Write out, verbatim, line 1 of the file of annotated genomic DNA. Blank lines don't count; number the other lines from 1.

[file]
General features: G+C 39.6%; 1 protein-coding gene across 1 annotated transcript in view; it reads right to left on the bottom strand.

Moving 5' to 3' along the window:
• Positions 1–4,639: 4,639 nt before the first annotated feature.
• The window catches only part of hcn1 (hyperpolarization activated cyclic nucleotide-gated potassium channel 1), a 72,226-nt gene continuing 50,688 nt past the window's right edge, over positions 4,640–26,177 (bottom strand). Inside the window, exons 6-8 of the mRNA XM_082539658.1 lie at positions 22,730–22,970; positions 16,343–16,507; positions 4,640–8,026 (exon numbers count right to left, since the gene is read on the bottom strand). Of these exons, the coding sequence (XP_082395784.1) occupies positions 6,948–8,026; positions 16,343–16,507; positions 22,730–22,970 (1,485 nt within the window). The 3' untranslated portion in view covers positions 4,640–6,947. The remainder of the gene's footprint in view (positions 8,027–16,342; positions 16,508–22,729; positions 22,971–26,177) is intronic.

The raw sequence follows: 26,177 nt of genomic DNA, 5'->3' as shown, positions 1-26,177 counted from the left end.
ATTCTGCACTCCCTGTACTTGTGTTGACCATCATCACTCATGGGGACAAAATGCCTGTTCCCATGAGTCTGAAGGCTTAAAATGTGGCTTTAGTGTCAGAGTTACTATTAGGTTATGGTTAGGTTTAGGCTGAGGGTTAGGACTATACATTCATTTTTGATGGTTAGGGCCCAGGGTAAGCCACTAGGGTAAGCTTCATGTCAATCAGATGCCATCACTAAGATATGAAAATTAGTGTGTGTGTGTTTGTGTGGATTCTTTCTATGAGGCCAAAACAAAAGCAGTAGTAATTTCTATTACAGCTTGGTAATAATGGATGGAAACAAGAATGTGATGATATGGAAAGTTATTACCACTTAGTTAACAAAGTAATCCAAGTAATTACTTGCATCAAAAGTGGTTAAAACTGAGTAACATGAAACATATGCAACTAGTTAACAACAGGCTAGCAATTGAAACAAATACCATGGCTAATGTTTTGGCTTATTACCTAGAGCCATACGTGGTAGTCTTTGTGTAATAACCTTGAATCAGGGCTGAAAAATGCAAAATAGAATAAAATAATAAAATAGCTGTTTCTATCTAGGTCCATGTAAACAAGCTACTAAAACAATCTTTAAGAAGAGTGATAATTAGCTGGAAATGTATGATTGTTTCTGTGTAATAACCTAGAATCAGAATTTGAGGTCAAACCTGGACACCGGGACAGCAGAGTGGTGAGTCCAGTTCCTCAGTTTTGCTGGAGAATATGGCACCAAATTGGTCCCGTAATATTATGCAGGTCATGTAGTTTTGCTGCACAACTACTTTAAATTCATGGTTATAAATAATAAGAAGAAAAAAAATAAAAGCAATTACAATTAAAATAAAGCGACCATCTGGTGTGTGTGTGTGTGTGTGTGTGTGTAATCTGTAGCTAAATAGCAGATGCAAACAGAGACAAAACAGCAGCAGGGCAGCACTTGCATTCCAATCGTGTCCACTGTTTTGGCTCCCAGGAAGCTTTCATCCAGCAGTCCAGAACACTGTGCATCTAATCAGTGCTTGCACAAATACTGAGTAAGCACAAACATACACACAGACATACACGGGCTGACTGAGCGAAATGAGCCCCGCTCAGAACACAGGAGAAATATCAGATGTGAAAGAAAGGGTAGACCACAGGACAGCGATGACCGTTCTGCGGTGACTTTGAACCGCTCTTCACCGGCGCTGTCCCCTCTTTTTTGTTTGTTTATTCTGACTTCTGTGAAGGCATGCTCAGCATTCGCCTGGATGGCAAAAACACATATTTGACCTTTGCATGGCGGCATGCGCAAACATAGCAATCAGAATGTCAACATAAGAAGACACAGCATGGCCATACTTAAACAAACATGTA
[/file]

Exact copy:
General features: G+C 39.6%; 1 protein-coding gene across 1 annotated transcript in view; it reads right to left on the bottom strand.